Airport Menace: The Wireless Peeping Tom
As a network security consultant, I travel quite frequently. At times, it seems like airport is my second home. I actually like to fly, it's a moment in time where no one can reach me by e-mail, or mobile phone.
It never fails that something interesting happens to me at airport. I've even met some famous people during my travels. A few months ago, I ran into Frank Bielec, from TLC show, Trading Spaces. But one of my favorite things to do at airport is browse wireless Ethernet waves. I'm never really surprised at what I find. I'm just glad I know more about wireless Ethernet than average road warrior.
The Dangers Of Ad-Hoc Wireless Networking
Most people who have wireless Ethernet at home, or office, connect to wireless network by attaching to a wireless Access Point, or AP. This method of wireless networking is called "Infrastructure Mode". If you have a secure wireless network configured in "Infrastructure Mode" you are using MAC address filtering, some level of encryption, and have made some additional changes to your AP in order to prevent just anyone from using it or capturing data. For more information on configuring your "Infrastructure Mode" wireless network take a look at "Wireless Network Security" page at Defending The Net.
However, for those who are not using "Infrastructure Mode", and are configured to communicate from machine to machine, or "Ad-Hoc", there are a few things you should be aware of.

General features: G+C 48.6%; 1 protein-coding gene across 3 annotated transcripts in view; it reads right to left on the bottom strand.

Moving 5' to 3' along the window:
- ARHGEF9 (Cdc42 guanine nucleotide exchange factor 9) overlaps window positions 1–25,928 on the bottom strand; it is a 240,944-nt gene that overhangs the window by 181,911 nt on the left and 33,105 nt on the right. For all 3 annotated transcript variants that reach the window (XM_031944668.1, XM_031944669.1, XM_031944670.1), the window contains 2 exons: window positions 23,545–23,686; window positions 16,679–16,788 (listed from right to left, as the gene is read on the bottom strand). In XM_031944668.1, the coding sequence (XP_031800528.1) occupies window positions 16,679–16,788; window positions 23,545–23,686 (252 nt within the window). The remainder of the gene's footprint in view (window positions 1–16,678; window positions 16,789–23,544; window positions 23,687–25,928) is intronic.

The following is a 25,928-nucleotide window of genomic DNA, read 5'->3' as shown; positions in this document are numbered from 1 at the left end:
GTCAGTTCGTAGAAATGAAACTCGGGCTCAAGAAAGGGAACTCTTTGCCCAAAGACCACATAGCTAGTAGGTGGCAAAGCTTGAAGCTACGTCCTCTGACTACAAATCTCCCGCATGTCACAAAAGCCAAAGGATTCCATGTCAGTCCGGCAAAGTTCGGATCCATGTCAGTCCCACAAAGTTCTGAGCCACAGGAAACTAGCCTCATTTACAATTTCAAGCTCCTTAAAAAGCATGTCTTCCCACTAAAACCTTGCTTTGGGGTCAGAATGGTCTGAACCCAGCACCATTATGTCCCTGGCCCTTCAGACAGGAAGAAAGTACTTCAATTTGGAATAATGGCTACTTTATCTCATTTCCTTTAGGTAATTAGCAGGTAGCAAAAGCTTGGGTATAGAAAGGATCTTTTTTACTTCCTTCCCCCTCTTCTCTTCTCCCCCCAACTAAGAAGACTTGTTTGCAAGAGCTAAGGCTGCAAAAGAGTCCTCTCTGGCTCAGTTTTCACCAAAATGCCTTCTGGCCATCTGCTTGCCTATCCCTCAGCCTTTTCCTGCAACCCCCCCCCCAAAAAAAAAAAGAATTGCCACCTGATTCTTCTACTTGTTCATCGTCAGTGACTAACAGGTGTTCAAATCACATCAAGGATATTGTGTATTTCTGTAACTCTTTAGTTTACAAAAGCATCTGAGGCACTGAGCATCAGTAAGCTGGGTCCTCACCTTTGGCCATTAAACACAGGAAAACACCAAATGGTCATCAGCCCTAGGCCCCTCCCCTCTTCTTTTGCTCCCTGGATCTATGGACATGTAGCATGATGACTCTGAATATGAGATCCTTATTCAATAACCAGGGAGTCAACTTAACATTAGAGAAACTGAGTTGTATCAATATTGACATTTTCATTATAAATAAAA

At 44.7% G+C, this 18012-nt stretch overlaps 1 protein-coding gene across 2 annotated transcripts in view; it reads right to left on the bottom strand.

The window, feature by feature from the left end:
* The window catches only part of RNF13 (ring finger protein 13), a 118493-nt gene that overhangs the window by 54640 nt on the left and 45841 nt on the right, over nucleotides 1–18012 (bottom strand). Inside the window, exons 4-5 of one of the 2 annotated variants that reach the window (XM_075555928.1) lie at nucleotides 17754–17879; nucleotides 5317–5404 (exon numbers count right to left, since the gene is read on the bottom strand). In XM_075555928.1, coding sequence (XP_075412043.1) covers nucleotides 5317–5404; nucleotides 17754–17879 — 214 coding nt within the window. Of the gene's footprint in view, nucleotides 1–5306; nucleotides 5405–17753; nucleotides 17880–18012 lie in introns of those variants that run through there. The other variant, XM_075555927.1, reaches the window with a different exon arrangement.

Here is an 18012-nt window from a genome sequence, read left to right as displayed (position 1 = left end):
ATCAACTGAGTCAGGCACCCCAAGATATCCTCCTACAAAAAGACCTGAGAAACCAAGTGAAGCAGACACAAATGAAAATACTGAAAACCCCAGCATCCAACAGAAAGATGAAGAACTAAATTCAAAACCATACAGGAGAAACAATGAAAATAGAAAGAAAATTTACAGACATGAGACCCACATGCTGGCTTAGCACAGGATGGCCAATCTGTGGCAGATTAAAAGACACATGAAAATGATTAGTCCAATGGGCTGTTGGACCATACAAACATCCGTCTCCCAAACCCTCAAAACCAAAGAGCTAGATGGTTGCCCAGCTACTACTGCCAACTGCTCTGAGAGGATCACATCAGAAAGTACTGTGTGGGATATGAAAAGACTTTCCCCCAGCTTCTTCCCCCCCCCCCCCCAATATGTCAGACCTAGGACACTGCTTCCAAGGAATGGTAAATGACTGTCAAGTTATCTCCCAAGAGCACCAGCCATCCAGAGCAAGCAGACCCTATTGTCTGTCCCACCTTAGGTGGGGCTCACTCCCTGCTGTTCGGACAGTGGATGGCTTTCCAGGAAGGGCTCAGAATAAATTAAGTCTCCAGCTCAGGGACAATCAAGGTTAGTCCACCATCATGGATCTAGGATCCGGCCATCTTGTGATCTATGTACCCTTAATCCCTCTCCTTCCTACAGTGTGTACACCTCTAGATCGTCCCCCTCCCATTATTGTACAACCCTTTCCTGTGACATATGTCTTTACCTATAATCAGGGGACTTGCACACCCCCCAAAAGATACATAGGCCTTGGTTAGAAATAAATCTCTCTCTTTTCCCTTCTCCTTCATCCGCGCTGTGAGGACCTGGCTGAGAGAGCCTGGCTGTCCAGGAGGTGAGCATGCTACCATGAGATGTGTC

A wireless Ad-Hoc network allows you to communicate with other wireless Ethernet systems without using a wireless access point. It's kind of a peer to peer configuration and it works rather well. The problem is, most people just set it up, and forget about it. At home, it's not a huge problem, but when your on road, it could cause you a great deal of grief. The airport is probably best place to find Ad-Hoc networks. Business men and women, delayed once again, power up their laptops and get to work completing days tasks, or planning tomorrows agendas.
I can't tell you how many systems I find in airport configured this way. Not just in terminal, but on plane. About three months ago, just after we reached cruising altitude and were allowed to use our "approved electronic devices", I found that gentleman two seats up from me had a laptop configured as Ad-Hoc. He walked by me about ten minutes later and commented on how much he liked my laptop. I thanked him, and asked if his laptop was on, and configured to use wireless Ethernet, he said yes.
To make a long story short, I showed him that I could see his laptops wireless Ethernet and informed him of danger. He asked me if I could access his hard drive, and I told him that it might be possible. He asked me to see if I could, so I obliged. After configuring my laptop to use same IP address class as his, and typing "net use * hiscomputersIPAddressc$ "" /USER:administrator", I received a notice that connection was successful and drive Z: was now mapped to his computer. I performed a directory listing of his hard drive and guy almost had a heart attack!